Health and Fortune
Agris helmet 350 b.C.

Ancient populations have been coral fishing since the dawn of time on the Mediterranean shores. Because of its plant, animal and mineral nature it was always considered to have magical powers, especially because of its red color. The red coral, in fact has been a symbol of vital energy, fertility, health and prosperity since pre-history. It was considered to have superstitious, medical and protective powers by both the East and the West populations as it kept disasters and ill-fated incidents away. Ancient cultures used coral in necklaces or as a talisman, and it was considered a prestigious element in bracelets, rings, earrings, and buckles as a symbol of wealth and power. It was also used to decorate arms, shields and helmets of Nomad populations in the Far East as an attribute of royalty.


Coral was the sacred stone dedicated to Isis, the Goddess of fertility and maternity in Egypt, whereas for the Greeks and Romans it represented positive energy, a symbol of generating force, a means of contact with the Divine, full of extraordinary, therapeutic virtues and a potent symbol of passionate love.

To further confirm its outstanding powers, the origin of coral is thought to be associated with Greek mythology when Perseus severs Medusa’s head and the Gorgon’s blood pours into the sea transforming the seagrass into red, petrified arborescence of magical virtues. In the Christian faith, coral is considered a balance between life and death, and the possibility of rebirth as coral is associated to Christ’s blood and transforms it in a symbol of passion and resurrection.


Piero della Francesca, Madonna and child,1474, National Gallery of the Marche, Urbino
Agnolo Bronzino, Portrait of Giovanni de' Medici as a child, about 1545 , Uffizi Gallery, Firenze

Thanks to ancient trade, coral was exported to the Far East where it was universally considered “red gold”, and used in the people’s costumes who thought it to be a powerful lucky charm.

Coral was sent to India since the time of Alexander the Great, and during the Roman era coral export was intensified and it was principally exchanged with pearls in the Far East across the Red Sea from Egypt to the Ports of Arabia and India.

Coral remained an important trade even during medieval times amongst the populations of Arabia and the Far East. Marco Polo wrote about how the Mongols and the Tibetans sought coral because they considered it to have an extraordinary vital force, similar to fire and light. In oriental religions, jewelry made of coral was considered to have a protective purpose in the most important phases of life: birth, circumcision, puberty, marriage.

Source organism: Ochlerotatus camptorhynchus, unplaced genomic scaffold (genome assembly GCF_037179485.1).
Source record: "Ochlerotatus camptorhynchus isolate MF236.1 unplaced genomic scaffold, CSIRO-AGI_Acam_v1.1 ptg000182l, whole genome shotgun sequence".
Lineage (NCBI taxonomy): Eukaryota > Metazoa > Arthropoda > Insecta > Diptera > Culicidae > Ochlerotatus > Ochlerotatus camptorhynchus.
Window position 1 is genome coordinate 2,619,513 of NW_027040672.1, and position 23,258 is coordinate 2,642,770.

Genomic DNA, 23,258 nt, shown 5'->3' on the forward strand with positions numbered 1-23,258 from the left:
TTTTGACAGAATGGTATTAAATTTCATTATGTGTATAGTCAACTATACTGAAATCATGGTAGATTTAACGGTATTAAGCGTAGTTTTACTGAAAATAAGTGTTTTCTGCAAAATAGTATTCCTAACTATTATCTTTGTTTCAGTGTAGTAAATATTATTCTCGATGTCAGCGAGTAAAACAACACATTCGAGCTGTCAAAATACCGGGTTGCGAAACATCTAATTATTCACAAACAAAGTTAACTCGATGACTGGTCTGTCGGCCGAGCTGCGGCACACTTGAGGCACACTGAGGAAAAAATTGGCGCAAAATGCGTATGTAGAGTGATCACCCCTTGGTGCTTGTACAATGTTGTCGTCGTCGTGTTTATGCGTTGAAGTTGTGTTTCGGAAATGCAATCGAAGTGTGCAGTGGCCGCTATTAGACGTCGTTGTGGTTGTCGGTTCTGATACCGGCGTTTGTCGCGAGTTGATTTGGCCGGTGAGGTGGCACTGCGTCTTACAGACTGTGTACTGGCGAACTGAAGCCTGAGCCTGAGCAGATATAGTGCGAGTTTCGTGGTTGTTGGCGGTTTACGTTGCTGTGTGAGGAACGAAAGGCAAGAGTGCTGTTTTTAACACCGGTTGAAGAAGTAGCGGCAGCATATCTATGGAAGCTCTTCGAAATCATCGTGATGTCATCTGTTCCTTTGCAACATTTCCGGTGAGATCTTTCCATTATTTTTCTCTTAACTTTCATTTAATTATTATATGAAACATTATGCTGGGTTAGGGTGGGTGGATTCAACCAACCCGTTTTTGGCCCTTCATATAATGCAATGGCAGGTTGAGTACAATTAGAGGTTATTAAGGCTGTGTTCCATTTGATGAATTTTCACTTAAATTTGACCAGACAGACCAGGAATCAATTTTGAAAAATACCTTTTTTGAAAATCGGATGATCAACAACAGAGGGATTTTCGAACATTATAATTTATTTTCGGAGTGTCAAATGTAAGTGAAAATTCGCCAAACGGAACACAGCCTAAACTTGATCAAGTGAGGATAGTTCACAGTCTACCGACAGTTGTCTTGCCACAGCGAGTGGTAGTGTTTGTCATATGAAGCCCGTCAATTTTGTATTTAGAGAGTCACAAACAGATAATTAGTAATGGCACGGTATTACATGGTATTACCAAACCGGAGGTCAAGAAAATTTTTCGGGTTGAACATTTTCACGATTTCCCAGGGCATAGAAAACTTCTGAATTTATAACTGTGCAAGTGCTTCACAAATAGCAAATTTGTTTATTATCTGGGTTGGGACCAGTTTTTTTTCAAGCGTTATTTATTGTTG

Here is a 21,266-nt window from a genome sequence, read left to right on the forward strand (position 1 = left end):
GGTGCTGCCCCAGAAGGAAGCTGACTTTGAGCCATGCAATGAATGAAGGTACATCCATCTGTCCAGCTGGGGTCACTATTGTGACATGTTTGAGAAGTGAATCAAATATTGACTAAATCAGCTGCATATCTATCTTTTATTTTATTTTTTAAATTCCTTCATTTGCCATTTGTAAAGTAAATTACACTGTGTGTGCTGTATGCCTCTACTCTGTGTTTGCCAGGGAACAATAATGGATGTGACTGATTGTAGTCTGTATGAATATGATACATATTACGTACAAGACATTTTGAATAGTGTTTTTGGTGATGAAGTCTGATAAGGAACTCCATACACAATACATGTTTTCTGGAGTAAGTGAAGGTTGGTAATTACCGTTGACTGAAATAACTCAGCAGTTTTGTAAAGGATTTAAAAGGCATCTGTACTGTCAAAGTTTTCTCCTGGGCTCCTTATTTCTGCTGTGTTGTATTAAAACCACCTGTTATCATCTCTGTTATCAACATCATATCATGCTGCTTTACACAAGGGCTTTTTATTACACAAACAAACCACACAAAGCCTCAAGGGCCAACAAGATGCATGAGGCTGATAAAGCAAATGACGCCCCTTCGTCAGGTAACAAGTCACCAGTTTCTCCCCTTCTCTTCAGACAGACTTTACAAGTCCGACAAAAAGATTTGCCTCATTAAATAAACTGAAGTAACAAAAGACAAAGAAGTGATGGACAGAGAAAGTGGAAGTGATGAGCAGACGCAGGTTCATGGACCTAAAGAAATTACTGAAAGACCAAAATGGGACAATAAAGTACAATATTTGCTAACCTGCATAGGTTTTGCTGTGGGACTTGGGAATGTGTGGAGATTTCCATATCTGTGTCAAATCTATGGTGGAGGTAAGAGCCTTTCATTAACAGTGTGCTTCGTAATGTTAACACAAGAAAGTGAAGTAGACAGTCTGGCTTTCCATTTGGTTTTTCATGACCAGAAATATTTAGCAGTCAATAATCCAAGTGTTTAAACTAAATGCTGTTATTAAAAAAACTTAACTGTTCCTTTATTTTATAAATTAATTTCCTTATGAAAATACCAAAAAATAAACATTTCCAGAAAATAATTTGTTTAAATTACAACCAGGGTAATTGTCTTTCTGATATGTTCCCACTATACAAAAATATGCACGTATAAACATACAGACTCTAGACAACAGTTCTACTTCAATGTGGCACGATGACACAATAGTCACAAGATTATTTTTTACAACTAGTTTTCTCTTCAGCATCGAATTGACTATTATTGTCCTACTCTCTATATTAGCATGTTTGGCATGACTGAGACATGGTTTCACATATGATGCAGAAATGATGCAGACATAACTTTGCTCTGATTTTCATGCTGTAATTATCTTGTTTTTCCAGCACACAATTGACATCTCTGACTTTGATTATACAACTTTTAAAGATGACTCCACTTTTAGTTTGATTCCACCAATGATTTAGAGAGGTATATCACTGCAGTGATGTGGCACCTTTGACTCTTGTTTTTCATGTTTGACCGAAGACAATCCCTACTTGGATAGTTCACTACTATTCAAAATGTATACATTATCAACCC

For the Arabs, coral was the symbol of beauty and it aided in the search for happiness and in contact with the Divine. For the Indians it was a talisman that protected against negative forces. Coral kept sicknesses, sterility, contagions at bay and was thus given to children in the form of beads or branches to hang around their necks or on their belts; to wet nurses to produce more milk; and necklaces, earrings and bracelets were given to fiancés and brides to wish them a prolific life.



Artistic coral processing
Friar Matteo Bavera, Crucified Christ in red natural coral , XVII sec.,  Pepoli Museum, Trapani, detail

During the Neolithic Age, coral was used to decorate metal objects, but also engraved in shapes to represent idols. Greeks and Romans used coral in their jewelry, and later became masters in creating sculptures that represented idols of this classical religion. Similarly, as Christianity transformed these rituals and mythical beliefs, they used coral as a symbol of Christ’s blood, who, with his death, saved mankind from sin and as such, coral became increasingly used in the making of rosaries, crucifixes, sacred objects, and in ornaments for statues of Saints.

Artistic coral workmanship developed in Sicily thanks to Hebrew masters that schooled able sculptors and artists in the creation of necklaces and sacred figures. A local school in Trapani gave rise to the most skillful, famous and prestigious production of sacred and profane objects thanks to the increasing request of coral creations by wealthy customers like Popes, Cardinals, Kings, Princes amongst whom even the Medici of Florence created, over time, important coral collections. Coral workmanship and trade developed also in other regions of Italy including Naples, Genoa, Livorno as well as other Mediterranean countries like France and Spain. In the 18th Century, there was a huge demand for coral in both the East and the West.


Sicilian holy water font,  sec XVI-XVII
Torre del Greco bracelet production

The fishermen of Torre del Greco were amongst the most important competitors, since they had been coral fishing for a long time and had a well-organized structure, thanks to the rich coral reefs along the coasts of Northern Africa, Sardinia and Corsica, and also because they were protected by the sovereign Borbonici. They took advantage of the laws released in their favor, amongst them the Coral Code that regulated coral fishing, and the support they received from the sovereigns even before the opening of the first factory at the beginning of the 19th Century, and they established themselves in the territory as both coral fishermen and craftsmen.


During the 19th Century, the discovery of enormous coral deposits offshore Sciacca, and the large availability of coral that came from Japan, consolidated Naples and Torre del Greco as the main fishermen and craftsmen of coral, and still today they are known as the most important producers of coral engravings inspired by neoclassical design.